7) About how much time do you set aside to read through submissions? Do you take breaks in between and come back to things? Or do you do it all at once? Do you have any help in this process? If so, how many people? How do you think working together/alone affects the process of submissions review?

I wish I would say that there is some rhyme or reason to the submission process. I’m currently trudging through the trauma and horror that is grad school so the amount of time that I dedicate to the press has suffered in the last few months particularly. When I do sit down to look at submissions, I oftentimes will read through them all without making any formal decisions and go about my day. If there are particular images, lines, ideas, etc. that stick with me, those submissions are usually the ones that I will accept during the second round of read-throughs. Sometimes my partner will help me read them/discuss them with me (he is the editor of our sister press, plumberries press), and that helps to generate dialogue I find useful in thinking about the piece(s) before making any decisions.

8) What part of running a tiny press inspires you to continue? What are some frustrations you have run into along the way and how have you dealt with them? What is the most intriguing/exciting part of chapbook production and distribution?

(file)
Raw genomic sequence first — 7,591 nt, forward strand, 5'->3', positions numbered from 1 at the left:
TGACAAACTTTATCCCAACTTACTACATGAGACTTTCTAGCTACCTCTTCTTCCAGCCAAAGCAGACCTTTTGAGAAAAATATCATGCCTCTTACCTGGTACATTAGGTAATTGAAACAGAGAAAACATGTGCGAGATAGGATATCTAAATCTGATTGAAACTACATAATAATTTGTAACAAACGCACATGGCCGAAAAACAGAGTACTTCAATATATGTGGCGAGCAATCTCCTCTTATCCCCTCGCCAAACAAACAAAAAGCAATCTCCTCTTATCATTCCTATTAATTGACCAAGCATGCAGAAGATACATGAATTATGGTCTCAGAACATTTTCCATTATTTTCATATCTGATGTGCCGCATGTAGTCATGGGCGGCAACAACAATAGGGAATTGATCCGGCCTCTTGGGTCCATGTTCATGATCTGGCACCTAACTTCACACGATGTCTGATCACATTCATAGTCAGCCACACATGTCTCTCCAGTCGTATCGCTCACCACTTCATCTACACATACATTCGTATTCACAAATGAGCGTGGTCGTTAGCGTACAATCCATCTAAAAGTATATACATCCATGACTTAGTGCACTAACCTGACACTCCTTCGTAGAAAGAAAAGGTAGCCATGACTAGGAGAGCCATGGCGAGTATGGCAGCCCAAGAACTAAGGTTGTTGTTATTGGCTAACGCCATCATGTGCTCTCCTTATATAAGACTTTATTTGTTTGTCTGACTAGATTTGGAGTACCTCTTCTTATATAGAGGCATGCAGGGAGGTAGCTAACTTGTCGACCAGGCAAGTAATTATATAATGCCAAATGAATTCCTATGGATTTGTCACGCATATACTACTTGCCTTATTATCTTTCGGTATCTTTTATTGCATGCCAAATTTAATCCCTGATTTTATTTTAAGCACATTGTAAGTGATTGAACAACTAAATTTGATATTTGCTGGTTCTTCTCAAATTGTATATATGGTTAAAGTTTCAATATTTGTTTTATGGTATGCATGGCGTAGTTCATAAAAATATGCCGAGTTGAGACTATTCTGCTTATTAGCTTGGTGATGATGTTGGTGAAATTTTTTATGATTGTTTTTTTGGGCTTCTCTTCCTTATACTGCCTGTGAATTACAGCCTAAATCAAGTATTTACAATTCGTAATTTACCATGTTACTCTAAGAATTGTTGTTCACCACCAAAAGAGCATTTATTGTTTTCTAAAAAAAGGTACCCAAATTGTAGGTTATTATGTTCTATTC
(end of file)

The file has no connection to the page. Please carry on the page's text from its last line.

I love the process of collaboration with other poets and artists, so I think that is the big will to continue pitymilk. It was always a goal of mine to work with visual artists for each book to get a third perspective. On the whole, making the finished products is always a magnificent surprise. There’s this ineffable feeling you get after you’ve finished the final product, hold it in your hands and realize it looks better than how you originally imagined it. Hmmm…there are always some things that are frustrating like equipment failures (printers, presses, etc.) or rushed deadlines/lack of time…but all of that I think adds a nice adrenaline to the process that really raises stakes and affirms to me that this is something I care about and want to keep doing. As far as what is most intriguing, I must say it’s that surprise I was talking about earlier that’s the product of the complex collaboration for each book (editor, poet and artist).

9) My final question is a bit strange but bear with me as I hope it will be enlightening in some way. If you were interviewing a tiny press editor what are some questions you would ask?

I’d totally be interested in the birth of the idea of the press. What about their press do they feel sets their aesthetic apart, or, what voice they think their press gives to the community and how. I also am very interested in technical things like, where do you do your printing, where do you get your materials, how you solicit work, etc. Most of all though, to discuss the passion for such work!